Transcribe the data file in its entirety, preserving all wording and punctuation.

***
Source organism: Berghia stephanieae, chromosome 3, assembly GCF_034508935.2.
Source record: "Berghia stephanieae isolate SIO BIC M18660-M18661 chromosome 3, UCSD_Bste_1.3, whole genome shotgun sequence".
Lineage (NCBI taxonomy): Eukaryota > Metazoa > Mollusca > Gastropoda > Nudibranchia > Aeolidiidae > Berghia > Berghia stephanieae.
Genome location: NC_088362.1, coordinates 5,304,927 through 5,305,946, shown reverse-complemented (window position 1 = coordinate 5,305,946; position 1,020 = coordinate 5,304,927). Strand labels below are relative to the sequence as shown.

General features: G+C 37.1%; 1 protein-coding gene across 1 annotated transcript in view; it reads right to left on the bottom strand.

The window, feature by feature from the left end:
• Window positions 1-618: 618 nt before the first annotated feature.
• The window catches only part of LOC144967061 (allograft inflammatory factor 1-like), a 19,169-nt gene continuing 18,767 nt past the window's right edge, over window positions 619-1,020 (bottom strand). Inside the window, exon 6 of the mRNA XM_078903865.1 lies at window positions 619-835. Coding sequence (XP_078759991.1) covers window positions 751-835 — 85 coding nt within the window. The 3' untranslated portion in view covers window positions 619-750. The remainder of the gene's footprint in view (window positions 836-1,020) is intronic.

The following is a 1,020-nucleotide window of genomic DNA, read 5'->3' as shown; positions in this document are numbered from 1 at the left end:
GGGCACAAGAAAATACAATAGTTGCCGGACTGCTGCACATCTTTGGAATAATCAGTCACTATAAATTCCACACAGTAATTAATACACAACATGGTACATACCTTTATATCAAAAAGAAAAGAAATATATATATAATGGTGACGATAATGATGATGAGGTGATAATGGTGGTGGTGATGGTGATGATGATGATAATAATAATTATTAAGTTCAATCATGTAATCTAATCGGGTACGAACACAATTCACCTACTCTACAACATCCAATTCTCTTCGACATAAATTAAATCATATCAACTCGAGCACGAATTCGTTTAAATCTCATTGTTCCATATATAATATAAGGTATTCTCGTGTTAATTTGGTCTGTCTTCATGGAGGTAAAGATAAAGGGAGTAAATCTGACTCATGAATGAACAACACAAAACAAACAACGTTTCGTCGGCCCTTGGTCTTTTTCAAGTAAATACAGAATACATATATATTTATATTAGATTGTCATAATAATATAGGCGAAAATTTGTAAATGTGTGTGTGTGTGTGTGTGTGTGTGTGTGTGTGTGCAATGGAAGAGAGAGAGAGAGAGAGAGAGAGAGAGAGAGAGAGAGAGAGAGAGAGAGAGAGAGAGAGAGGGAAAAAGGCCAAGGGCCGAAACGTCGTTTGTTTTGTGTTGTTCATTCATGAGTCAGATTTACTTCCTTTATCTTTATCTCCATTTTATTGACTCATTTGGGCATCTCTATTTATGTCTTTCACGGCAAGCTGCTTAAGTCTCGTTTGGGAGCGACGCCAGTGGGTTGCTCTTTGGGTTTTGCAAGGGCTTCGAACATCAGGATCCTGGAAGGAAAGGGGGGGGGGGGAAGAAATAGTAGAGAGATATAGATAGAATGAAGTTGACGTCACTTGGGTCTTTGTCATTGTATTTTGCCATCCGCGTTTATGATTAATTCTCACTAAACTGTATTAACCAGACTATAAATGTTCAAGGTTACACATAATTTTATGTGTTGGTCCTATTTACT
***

Source organism: Berghia stephanieae, chromosome 3, assembly GCF_034508935.2.
Source record: "Berghia stephanieae isolate SIO BIC M18660-M18661 chromosome 3, UCSD_Bste_1.3, whole genome shotgun sequence".
Lineage (NCBI taxonomy): Eukaryota > Metazoa > Mollusca > Gastropoda > Nudibranchia > Aeolidiidae > Berghia > Berghia stephanieae.
Genome location: NC_088362.1, coordinates 5,304,927 through 5,305,946, shown reverse-complemented (window position 1 = coordinate 5,305,946; position 1,020 = coordinate 5,304,927). Strand labels below are relative to the sequence as shown.

General features: G+C 37.1%; 1 protein-coding gene across 1 annotated transcript in view; it reads right to left on the bottom strand.

The window, feature by feature from the left end:
• Window positions 1-618: 618 nt before the first annotated feature.
• The window catches only part of LOC144967061 (allograft inflammatory factor 1-like), a 19,169-nt gene continuing 18,767 nt past the window's right edge, over window positions 619-1,020 (bottom strand). Inside the window, exon 6 of the mRNA XM_078903865.1 lies at window positions 619-835. Coding sequence (XP_078759991.1) covers window positions 751-835 — 85 coding nt within the window. The 3' untranslated portion in view covers window positions 619-750. The remainder of the gene's footprint in view (window positions 836-1,020) is intronic.

The following is a 1,020-nucleotide window of genomic DNA, read 5'->3' as shown; positions in this document are numbered from 1 at the left end:
GGGCACAAGAAAATACAATAGTTGCCGGACTGCTGCACATCTTTGGAATAATCAGTCACTATAAATTCCACACAGTAATTAATACACAACATGGTACATACCTTTATATCAAAAAGAAAAGAAATATATATATAATGGTGACGATAATGATGATGAGGTGATAATGGTGGTGGTGATGGTGATGATGATGATAATAATAATTATTAAGTTCAATCATGTAATCTAATCGGGTACGAACACAATTCACCTACTCTACAACATCCAATTCTCTTCGACATAAATTAAATCATATCAACTCGAGCACGAATTCGTTTAAATCTCATTGTTCCATATATAATATAAGGTATTCTCGTGTTAATTTGGTCTGTCTTCATGGAGGTAAAGATAAAGGGAGTAAATCTGACTCATGAATGAACAACACAAAACAAACAACGTTTCGTCGGCCCTTGGTCTTTTTCAAGTAAATACAGAATACATATATATTTATATTAGATTGTCATAATAATATAGGCGAAAATTTGTAAATGTGTGTGTGTGTGTGTGTGTGTGTGTGTGTGTGTGCAATGGAAGAGAGAGAGAGAGAGAGAGAGAGAGAGAGAGAGAGAGAGAGAGAGAGAGAGAGAGAGAGAGGGAAAAAGGCCAAGGGCCGAAACGTCGTTTGTTTTGTGTTGTTCATTCATGAGTCAGATTTACTTCCTTTATCTTTATCTCCATTTTATTGACTCATTTGGGCATCTCTATTTATGTCTTTCACGGCAAGCTGCTTAAGTCTCGTTTGGGAGCGACGCCAGTGGGTTGCTCTTTGGGTTTTGCAAGGGCTTCGAACATCAGGATCCTGGAAGGAAAGGGGGGGGGGGGAAGAAATAGTAGAGAGATATAGATAGAATGAAGTTGACGTCACTTGGGTCTTTGTCATTGTATTTTGCCATCCGCGTTTATGATTAATTCTCACTAAACTGTATTAACCAGACTATAAATGTTCAAGGTTACACATAATTTTATGTGTTGGTCCTATTTACT